COVID-19 has caused uncertainty, darkness and chaos in our day to day lives. We do not know when this unstable period will end and so for now, social isolation is the new normal in many countries around the world. As the Starks would say ‘Winter is Coming’ which will soon quadruple our gloominess by its dreaded short and chilly days. Fortunately, Danish culture has a defining characteristic ‘Hygge’ which helps in tackling these bleak wintery days by indulging in feelings of warmth, security and intimacy. Oxford Dictionary defines Hygge as, “a quality of cosiness and comfortable conviviality that engenders a feeling of contentment or well-being.”
Derived from the 16th-century Norwegian word ‘Hugga’, the Danes use Hygge as a part of their everyday lifestyle and it seems to work great for them. The United Nations World Happiness Report ranked Denmark as the second happiest country in the world in 2019!
Perhaps one of the reasons why people are so attracted by Hygge is because of how different it is from the typical glorified workaholic culture we see everywhere. While we are constantly finding ways to be productive, simple things like being happy and comfortable have become rare. Danes proudly proclaim Hygge as a unique cultural identity, a way of lifestyle that focuses on making their homes and lives more cherishable and appreciable which might be one of the many causes that make Denmark home to one of the happiest societies in the world.
How should one practise Hygge?
Most cultures already practise Hygge, although they might not have attributed a specific term for it. It is simply referred to as the feeling of deep contentment after a picnic with friends or a movie night with a loved one. It is not the heavily commercialized concept that has been gaining traction recently in the market where objects like fancy candles and luxurious blankets are advertised as a way to experience Hygge. One does not really need materialistic things to be able to bask in the warmth of this cosy feeling.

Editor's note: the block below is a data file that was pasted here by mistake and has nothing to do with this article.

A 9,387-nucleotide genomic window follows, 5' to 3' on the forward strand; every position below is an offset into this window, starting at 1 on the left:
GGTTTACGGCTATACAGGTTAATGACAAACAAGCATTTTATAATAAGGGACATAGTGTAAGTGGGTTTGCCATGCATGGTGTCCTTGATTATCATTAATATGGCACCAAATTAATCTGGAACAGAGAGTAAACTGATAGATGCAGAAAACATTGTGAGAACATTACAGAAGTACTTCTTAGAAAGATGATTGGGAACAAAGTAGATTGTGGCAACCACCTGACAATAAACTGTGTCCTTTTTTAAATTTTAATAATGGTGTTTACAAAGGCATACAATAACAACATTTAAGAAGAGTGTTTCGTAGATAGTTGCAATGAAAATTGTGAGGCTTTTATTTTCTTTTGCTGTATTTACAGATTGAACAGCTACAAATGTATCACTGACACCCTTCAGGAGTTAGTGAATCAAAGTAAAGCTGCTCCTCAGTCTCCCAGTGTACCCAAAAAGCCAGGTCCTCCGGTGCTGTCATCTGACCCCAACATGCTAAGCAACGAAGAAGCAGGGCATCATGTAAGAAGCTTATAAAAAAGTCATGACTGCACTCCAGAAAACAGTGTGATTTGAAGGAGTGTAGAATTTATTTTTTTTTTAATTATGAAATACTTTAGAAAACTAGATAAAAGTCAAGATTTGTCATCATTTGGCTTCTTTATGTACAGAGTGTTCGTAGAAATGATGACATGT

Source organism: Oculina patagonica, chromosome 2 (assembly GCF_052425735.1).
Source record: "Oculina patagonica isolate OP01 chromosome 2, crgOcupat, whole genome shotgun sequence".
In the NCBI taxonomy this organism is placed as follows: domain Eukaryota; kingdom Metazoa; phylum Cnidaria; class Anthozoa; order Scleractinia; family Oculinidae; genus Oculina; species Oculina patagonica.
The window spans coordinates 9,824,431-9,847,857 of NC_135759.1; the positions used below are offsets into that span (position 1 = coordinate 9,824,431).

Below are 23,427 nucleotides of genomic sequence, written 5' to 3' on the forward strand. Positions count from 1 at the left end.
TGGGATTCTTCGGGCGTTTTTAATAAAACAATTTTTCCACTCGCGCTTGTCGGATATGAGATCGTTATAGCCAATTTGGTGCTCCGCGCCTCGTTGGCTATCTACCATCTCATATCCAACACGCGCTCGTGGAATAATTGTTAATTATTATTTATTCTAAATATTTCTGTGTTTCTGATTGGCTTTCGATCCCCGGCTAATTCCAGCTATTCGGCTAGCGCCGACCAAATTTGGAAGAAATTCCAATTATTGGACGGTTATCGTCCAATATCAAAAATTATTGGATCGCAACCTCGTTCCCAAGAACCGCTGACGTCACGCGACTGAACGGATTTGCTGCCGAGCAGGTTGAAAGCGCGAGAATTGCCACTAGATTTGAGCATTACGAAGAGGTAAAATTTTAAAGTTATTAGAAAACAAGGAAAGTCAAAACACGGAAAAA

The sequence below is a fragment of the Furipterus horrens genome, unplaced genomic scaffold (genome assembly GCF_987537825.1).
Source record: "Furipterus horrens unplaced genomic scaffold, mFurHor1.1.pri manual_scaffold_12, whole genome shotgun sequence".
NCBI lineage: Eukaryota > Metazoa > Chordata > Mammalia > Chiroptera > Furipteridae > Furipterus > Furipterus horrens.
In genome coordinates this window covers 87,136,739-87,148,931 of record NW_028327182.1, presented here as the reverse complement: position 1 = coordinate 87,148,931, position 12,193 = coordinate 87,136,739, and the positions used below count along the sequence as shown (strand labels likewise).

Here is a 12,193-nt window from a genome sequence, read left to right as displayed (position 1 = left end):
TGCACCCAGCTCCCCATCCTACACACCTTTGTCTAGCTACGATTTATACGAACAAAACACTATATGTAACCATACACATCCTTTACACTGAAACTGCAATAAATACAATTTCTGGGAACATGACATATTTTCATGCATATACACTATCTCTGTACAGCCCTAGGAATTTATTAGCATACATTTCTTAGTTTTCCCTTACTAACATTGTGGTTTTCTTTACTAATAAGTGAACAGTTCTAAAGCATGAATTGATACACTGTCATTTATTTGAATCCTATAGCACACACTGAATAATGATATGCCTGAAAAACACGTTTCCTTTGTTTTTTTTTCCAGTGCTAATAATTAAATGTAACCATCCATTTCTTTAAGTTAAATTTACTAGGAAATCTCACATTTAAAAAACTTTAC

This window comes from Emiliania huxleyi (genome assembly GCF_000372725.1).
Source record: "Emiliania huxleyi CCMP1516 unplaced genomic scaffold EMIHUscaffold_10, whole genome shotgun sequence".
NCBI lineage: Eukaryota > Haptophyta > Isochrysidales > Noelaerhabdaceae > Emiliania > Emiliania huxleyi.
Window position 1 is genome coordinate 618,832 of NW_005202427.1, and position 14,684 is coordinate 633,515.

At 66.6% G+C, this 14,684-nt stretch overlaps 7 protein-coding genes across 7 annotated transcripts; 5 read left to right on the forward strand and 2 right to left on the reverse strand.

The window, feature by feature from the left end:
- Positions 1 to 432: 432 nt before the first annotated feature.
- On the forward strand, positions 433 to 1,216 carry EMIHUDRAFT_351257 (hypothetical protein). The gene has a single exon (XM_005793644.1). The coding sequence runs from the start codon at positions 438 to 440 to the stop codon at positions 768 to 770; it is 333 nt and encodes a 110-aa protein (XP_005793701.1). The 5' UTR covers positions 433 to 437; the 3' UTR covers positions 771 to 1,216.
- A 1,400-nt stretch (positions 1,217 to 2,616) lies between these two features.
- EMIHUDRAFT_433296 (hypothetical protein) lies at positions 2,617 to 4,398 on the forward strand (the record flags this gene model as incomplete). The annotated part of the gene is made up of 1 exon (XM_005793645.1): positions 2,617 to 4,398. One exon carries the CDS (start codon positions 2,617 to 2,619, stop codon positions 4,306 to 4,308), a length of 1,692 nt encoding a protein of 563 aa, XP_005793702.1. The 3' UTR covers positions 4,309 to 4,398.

“Hygge is about an atmosphere and an experience, rather than about things. It is about being with the people we love. A feeling of being at home. A feeling that we are safe, that we are shielded from the world and allow ourselves to let our guard down,” says Meik Wiking in The Little Book of Hygge: Danish Secrets to Happy Living.
Feelings are experienced uniquely by every individual so while one may experience Hygge after spending quality time with friends and family, someone else may feel so after spending some time alone. Being mindful about ourselves and the ways in which we best experience comfort and cosiness are one of the most primary features of Hygge. This simple yet powerful form of self-care goes a long way in reminding ourselves to be grateful of the little joys in our life — from admiring the auburn leaves in fall to making dinner while dancing away to Spice Girls.
One does not really need to make huge lifestyle changes for this, little things like taking time to unwind by lighting candles after returning from work, changing into snug loungewear, staying a couple of extra minutes in the shower to dance away to our favourite songs can noticeably make our days better. This seemingly insignificant extra attention is such an attractive alternative to merely getting our tasks done, especially in the pandemic.
This year has caused grief, loneliness and immeasurable losses to all of us. Acknowledging these feelings while taking care of ourselves is a huge step in the right direction to self-heal. Hygge offers us an alternative approach to ride out this seemingly never-ending pandemic by doing small things like balancing our work-life, allowing ourselves to be more present at the moment, taking care of ourselves through mundane activities like brewing a fresh cup of coffee or cuddling in with our cherished novels. As bad as this year has been, it too shall pass so don’t forget to check in on yourself by getting your hygge this winter!